A man with grey hair and glasses in a yellow and black checked shirt

A BURY man with a learning disability is supporting a campaign to urge others with similar conditions to use their Bowel Cancer Home Testing Kit.

Each month, the NHS posts out more than half a million free Faecal Immunochemical Test kits (FIT) to people to use in the privacy of their homes. The test can detect early signs of bowel cancer.

Stephen Owen, 64, from Whitefield, Bury, completed his screening with the help of the Learning Disability Flagging Project which helps people with learning disabilities take part in the national Bowel Cancer Screening Programme. Now he’s hoping that his story will encourage other people who live in Greater Manchester to do the same.

Community Learning Disability Teams are notified in advance when a patient with a learning disability in their care is due to be invited for their bowel screening kit. They then help and support the patient to complete the test.

Caroline Mattinson, Cancer Screening Improvement Lead from the Pennine Bowel Cancer Screening Programme, said: “Our team helps and encourages the patient to do the FIT test. The project has had a positive outcome on the adults with a learning disability who have taken part. This is helping to reduce health inequalities and ensure that people with learning disabilities can access bowel cancer screening.”

Nicky Bennett is a specialist nurse for the Bury community learning disability team, provided by Pennine Care NHS Foundation Trust. She said: “It’s great to be working with cancer screening colleagues to make sure people with a learning disability are supported to spot the early signs of bowel cancer.

“Providing reassurance, or more accessible information can significantly improve the likelihood of them completing the kit. And we’re also able to offer extra support if they need follow up tests or treatment.”

Stephen, who enjoys cycling and going for long walks, said: “My Bowel Cancer Screening kit arrived through the post. My support worker helped me to understand the test, and I agreed to do it. Then, I signed a consent form.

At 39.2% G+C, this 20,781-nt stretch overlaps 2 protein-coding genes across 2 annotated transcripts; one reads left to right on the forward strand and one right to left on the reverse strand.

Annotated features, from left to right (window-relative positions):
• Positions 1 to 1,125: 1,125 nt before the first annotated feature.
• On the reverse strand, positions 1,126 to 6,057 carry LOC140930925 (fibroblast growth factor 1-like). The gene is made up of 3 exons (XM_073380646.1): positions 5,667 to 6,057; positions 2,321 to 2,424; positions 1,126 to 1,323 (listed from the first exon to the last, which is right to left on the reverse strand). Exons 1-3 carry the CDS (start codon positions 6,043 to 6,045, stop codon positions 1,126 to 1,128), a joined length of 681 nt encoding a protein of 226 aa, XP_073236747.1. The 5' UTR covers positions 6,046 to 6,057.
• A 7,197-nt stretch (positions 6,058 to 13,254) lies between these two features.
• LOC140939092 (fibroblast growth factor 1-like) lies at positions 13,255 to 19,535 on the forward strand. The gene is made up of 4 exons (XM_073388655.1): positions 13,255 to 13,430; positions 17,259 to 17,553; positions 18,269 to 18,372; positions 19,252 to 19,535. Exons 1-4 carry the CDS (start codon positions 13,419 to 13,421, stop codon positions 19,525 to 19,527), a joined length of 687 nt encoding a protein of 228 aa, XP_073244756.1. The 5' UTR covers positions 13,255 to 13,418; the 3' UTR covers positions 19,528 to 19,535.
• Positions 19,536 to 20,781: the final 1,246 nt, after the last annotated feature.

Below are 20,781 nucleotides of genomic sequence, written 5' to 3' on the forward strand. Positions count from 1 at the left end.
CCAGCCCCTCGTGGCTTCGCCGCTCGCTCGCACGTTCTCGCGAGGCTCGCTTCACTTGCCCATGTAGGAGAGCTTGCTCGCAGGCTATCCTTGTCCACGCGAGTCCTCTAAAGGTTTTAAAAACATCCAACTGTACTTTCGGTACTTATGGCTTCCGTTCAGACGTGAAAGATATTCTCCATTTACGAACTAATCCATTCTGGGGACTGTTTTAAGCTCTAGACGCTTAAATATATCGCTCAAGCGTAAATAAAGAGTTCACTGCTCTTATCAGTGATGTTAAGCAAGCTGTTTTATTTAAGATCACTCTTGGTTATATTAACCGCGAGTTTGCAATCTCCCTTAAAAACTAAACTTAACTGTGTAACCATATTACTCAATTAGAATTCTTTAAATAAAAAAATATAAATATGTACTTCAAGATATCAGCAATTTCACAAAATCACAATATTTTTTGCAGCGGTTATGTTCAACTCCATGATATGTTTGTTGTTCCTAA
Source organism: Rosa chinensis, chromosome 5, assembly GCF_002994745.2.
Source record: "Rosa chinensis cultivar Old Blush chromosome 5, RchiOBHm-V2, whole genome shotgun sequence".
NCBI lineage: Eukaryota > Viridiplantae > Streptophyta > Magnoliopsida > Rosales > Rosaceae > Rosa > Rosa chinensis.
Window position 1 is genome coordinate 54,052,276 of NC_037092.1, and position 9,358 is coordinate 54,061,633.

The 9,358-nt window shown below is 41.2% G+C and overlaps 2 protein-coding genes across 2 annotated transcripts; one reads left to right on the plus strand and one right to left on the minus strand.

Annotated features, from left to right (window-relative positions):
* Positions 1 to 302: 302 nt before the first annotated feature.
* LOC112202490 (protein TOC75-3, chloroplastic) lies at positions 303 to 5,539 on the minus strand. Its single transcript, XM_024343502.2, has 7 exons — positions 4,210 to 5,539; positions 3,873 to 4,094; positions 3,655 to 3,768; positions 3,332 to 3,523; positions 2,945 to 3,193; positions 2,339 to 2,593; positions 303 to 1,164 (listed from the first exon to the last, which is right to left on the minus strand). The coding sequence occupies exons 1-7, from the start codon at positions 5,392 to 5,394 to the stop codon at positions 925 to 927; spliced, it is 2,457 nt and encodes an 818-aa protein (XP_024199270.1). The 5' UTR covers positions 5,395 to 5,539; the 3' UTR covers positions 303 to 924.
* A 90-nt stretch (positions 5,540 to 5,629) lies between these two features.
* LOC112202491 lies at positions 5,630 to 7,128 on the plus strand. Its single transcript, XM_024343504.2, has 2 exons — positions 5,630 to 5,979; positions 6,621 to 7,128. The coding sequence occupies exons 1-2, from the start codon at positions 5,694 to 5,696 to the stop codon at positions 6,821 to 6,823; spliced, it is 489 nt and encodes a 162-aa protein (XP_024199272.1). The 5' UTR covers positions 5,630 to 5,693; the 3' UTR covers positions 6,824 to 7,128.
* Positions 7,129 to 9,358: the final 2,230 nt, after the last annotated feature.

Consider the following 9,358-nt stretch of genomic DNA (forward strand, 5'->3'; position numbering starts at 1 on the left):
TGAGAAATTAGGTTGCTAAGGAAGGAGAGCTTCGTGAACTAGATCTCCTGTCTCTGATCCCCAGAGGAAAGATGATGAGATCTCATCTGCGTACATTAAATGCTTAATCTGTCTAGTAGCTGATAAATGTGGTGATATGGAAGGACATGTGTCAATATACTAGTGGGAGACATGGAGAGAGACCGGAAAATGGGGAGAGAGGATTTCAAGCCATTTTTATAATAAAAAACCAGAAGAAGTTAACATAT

“I needed help to use the kit and send back the sample.

“The results came back quickly. My support worker explained my results.”

Stephen’s test did not spot cancer but did find he had an infection. He is now having some further treatment.

Screening is vital in helping the NHS detect bowel cancer at the earliest stage, when it is more likely to be successfully treated. Latest data shows the proportion of people choosing to participate in bowel screening has increased to 70.3% – the highest on record. However, almost one third (30%) of people aren’t returning their test kit.

Stephen said it is important that people do the test.

He said: “I wouldn’t have known how to do the test without the help I received.

“Bowel screening is important so they can check if you have bowel cancer or an infection and then help you. If you don’t have the test, they will not know if you have cancer.

Always do the bowel screening sample and send it off. If you don’t understand, ask for information about the test. Easy read information is available, and you can read this with your support worker.”

Roger Prudham, Clinical Lead for Bowel Cancer at the Greater Manchester Cancer Alliance, said: “Bowel cancer is the fourth most common cancer in the UK, but we know that screening increases the chances of early diagnosis which can prevent deaths from this devastating disease.

“The FIT kit detects small amounts of blood in poo- that would not be visible to people – before someone may notice anything is wrong.

“It’s great to see the Learning Disability Flagging Project is making a difference and helping to increase the number of patients with a learning disability to return their bowel cancer screening test.”

“This is an inspirational example of how the Bowel Cancer Screening Programme is impacting lives through inclusivity.”

People aged 60 to 74 years who are registered with a GP practice and live in England are automatically sent a FIT kit every two years. As part of plans to lower the age of people that receive the test to age 50 by 2025, 56-year-olds are sent the test kit and it is currently being rolled out to 58-year-olds.